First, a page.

Tables for
Volume B
Reciprocal space
Edited by U. Shmueli

International Tables for Crystallography (2006). Vol. B, ch. 1.3, p. 70   | 1 | 2 |

Section Convolution theorems with crystallographic symmetry

G. Bricognea

aMRC Laboratory of Molecular Biology, Hills Road, Cambridge CB2 2QH, England, and LURE, Bâtiment 209D, Université Paris-Sud, 91405 Orsay, France Convolution theorems with crystallographic symmetry

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The standard convolution theorems derived in the absence of symmetry are readily seen to follow from simple properties of functions [e^{\pm} ({\bf h},{\bf x}) = \exp (\pm 2\pi i {\bf h} \cdot {\bf x})] (denoted simply e in formulae which are valid for both signs), namely: [\eqalign{ (\hbox{i})\ \qquad e ({\bf h},{\bf x}) \times e ({\bf k},{\bf x}) &= e ({\bf h} + {\bf k},{\bf x}),\cr (\hbox{ii}) \qquad e ({\bf h},{\bf x}) \times e ({\bf h},{\bf y}) &= e ({\bf h},{\bf x} + {\bf y}).}] These relations imply that the families of functions [\eqalign{&\qquad\{{\bf x} \;\longmapsto\; e ({\bf h},{\bf x})\}_{{\bf h} \in {\bb Z}^{3}}\qquad\hbox{in real space}\cr {\!\!\!\!\!\!\!\!\!\!\!\!\!\!\!\!\!\!\!\!\!\!}\hbox{and}\cr &\qquad\{{\bf h} \;\longmapsto\; e ({\bf h},{\bf x})\}_{{\bf x} \in {\bb R}^{3}/{\bb Z}^{3}} \quad \hbox{in reciprocal space}}] both generate an algebra of functions, i.e. a vector space endowed with an internal multiplication, since (i) and (ii) show how to `linearize products'.

Friedel's law (when applicable) on the one hand, and the Fourier relation between intensities and the Patterson function on the other hand, both follow from the property [(\hbox{iii}) \qquad \overline{e ({\bf h},{\bf x})} = e (-{\bf h},{\bf x}) = e ({\bf h}, -{\bf x}).]

When crystallographic symmetry is present, the convolution theorems remain valid in their original form if written out in terms of `expanded' data, but acquire a different form when rewritten in terms of symmetry-unique data only. This rewriting is made possible by the extra relation (Section[link]) [(\hbox{iv}) \qquad S_{g^{-1}}^{\#} e ({\bf h},{\bf x}) \equiv e [{\bf h}, S_{g} ({\bf x})] = e ({\bf h},{\bf t}_{g}) e ({\bf R}_{g}^{T} {\bf h},{\bf x})] or equivalently [\eqalign{ (\hbox{iv}') \qquad S_{g}^{\#} e ({\bf h},{\bf x}) &\equiv e [{\bf h}, S_{g}^{-1} ({\bf x})]\cr &= e [(-{\bf R}_{g}^{-1})^{T} {\bf h},{\bf t}_{g}] e [({\bf R}_{g}^{-1})^{T} {\bf h},{\bf x}].}]

The kernels of symmetrized Fourier transforms are not the functions e but rather the symmetrized sums [\Xi^{\pm} ({\bf h},{\bf x}) = {\textstyle\sum\limits_{g \in G}} e^{\pm} [{\bf h}, S_{g} ({\bf x})] = {\textstyle\sum\limits_{g \in G}} e^{\pm} [{\bf h}, S_{g}^{-1} ({\bf x})]] for which the linearization formulae are readily obtained using (i), (ii) and (iv) as [\eqalign{ (\hbox{i})_{G}\ \quad \Xi^{\pm} ({\bf h},{\bf x}) \Xi^{\pm} ({\bf k}, {\bf x}) &= {\textstyle\sum\limits_{g \in G}} e^{\pm} ({\bf k},{\bf t}_{g}) \Xi^{\pm} ({\bf h} + {\bf R}_{g}^{T} {\bf k},{\bf x}),\cr (\hbox{ii})_{G} \quad \Xi^{\pm} ({\bf h},{\bf x}) \Xi^{\pm} ({\bf h},{\bf y}) &= {\textstyle\sum\limits_{g \in G}} \Xi^{\pm} [{\bf h},{\bf x} + S_{g} ({\bf y})],}] where the choice of sign in ± must be the same throughout each formula.

Formulae [\hbox{(i)}_{G}] defining the `structure-factor algebra' associated to G were derived by Bertaut (1955c[link], 1956b[link],c[link], 1959a[link],b[link]) and Bertaut & Waser (1957)[link] in another context.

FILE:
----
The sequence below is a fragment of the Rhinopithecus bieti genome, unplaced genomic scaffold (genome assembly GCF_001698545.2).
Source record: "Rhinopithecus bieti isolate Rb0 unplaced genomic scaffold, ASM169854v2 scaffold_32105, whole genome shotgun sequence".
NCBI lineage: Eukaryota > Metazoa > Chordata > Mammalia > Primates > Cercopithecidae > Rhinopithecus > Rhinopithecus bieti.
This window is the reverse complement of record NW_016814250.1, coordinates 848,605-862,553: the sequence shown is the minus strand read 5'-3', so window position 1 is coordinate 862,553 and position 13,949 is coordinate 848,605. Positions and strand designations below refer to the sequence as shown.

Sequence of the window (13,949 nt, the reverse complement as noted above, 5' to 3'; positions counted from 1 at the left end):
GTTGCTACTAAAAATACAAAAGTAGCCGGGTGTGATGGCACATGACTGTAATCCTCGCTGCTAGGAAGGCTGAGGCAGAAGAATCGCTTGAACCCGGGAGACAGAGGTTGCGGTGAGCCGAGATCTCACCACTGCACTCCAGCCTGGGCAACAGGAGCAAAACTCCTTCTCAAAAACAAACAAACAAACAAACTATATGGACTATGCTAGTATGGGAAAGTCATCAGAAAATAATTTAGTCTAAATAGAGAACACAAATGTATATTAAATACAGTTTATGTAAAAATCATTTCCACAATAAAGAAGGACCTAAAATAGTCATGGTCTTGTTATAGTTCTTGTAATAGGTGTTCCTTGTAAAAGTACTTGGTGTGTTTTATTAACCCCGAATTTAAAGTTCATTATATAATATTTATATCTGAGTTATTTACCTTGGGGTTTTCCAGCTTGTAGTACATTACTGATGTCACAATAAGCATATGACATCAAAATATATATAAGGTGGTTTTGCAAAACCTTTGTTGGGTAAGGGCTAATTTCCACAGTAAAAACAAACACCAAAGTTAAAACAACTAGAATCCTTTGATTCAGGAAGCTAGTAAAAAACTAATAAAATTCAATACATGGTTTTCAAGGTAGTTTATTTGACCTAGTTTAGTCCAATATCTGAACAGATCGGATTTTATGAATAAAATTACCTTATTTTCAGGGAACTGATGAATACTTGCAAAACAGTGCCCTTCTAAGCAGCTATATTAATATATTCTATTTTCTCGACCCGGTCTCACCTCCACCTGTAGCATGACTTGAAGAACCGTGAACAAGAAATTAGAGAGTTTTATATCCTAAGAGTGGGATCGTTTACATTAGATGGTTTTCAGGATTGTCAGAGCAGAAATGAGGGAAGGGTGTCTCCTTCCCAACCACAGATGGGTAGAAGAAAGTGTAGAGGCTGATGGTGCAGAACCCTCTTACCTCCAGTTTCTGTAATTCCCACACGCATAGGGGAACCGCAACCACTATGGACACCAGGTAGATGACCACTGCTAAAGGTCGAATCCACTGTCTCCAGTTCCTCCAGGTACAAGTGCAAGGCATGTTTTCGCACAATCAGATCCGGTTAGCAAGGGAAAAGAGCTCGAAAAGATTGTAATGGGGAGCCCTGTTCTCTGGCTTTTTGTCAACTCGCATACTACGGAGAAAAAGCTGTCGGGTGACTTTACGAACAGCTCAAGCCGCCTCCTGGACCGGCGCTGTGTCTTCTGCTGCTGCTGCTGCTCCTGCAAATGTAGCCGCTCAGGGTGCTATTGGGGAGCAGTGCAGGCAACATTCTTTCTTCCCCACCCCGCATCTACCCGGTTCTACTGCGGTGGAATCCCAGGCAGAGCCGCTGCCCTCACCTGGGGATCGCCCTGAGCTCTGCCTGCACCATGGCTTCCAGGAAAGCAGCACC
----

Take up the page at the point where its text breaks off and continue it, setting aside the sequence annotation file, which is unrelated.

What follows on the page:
The forward convolution theorem (in discrete form) then follows. Let [\eqalign{ F_{1} ({\bf h}) &= \sum\limits_{{\bf y} \in D} {1 \over |G_{\bf y}|} \rho\llap{$-\!$}_{1} ({\bf y}) \Xi^{+} ({\bf h},{\bf y}),\cr F_{2} ({\bf h}) &= \sum\limits_{{\bf z} \in D} {1 \over |G_{\bf z}|} \rho\llap{$-\!$}_{2} ({\bf z}) \Xi^{+} ({\bf h},{\bf z}),}] then [F_{1} ({\bf h}) F_{2} ({\bf h}) = \sum\limits_{{\bf x} \in D} {1 \over |G_{\bf x}|} \sigma\llap{$-$} ({\bf x}) \Xi^{+} ({\bf h},{\bf x})] with [\sigma\llap{$-$} ({\bf x}) = {1 \over |{\bf N}|} \sum\limits_{{\bf z} \in D} \sum\limits_{g \in G} {|G_{\bf x}| \over |G_{{\bf x} - S_{g} ({\bf z})}| \times |G_{{\bf z}}|} \rho\llap{$-\!$}_{1} [{\bf x} - S_{g} ({\bf z})] \rho\llap{$-\!$}_{2} ({\bf z}).]

The backward convolution theorem is derived similarly. Let [\eqalign{ \rho\llap{$-\!$}_{1} ({\bf x}) &= \sum\limits_{{\bf k} \in D^{*}} {1 \over |G_{{\bf k}}|} F_{1} ({\bf k}) \Xi^{-} ({\bf k},{\bf x}),\cr \rho\llap{$-\!$}_{2} ({\bf x}) &= \sum\limits_{{\bf l} \in D^{*}} {1 \over |G_{{\bf l}}|} F_{2} ({\bf l}) \Xi^{-} ({\bf l},{\bf x}),}] then [\rho\llap{$-\!$}_{1} ({\bf x}) \rho\llap{$-\!$}_{2} ({\bf x}) = \sum\limits_{{\bf h} \in D^{*}} {1 \over |G_{{\bf h}}|} F({\bf h}) \Xi^{-} ({\bf h},{\bf x})] with [F({\bf h}) = \sum\limits_{{\bf l} \in D^{*}} \sum\limits_{g \in G} {|G_{\bf h}| \over |G_{{\bf h} - {\bf R}_{g}^{T} ({\bf l})}| \times |G_{{\bf l}}|} e^{-} ({\bf l},{\bf t}_{g}) F_{1} ({\bf h} - {\bf R}_{g}^{T} {\bf l}) F_{2} ({\bf l}).] Both formulae are simply orbit decompositions of their symmetry-free counterparts.


Bertaut, E. F. (1955c). Fonction de répartition: application à l'approache directe des structures. Acta Cryst. 8, 823–832.Google Scholar
Bertaut, E. F. (1956b). Tables de linéarisation des produits et puissances des facteurs de structure. Acta Cryst. 9, 322–323.Google Scholar
Bertaut, E. F. (1956c). Algèbre des facteurs de structure. Acta Cryst. 9, 769–770.Google Scholar
Bertaut, E. F. (1959a). IV. Algèbre des facteurs de structure. Acta Cryst. 12, 541–549.Google Scholar
Bertaut, E. F. (1959b). V. Algèbre des facteurs de structure. Acta Cryst. 12, 570–574.Google Scholar
Bertaut, E. F. & Waser, J. (1957). Structure factor algebra. II. Acta Cryst. 10, 606–607.Google Scholar

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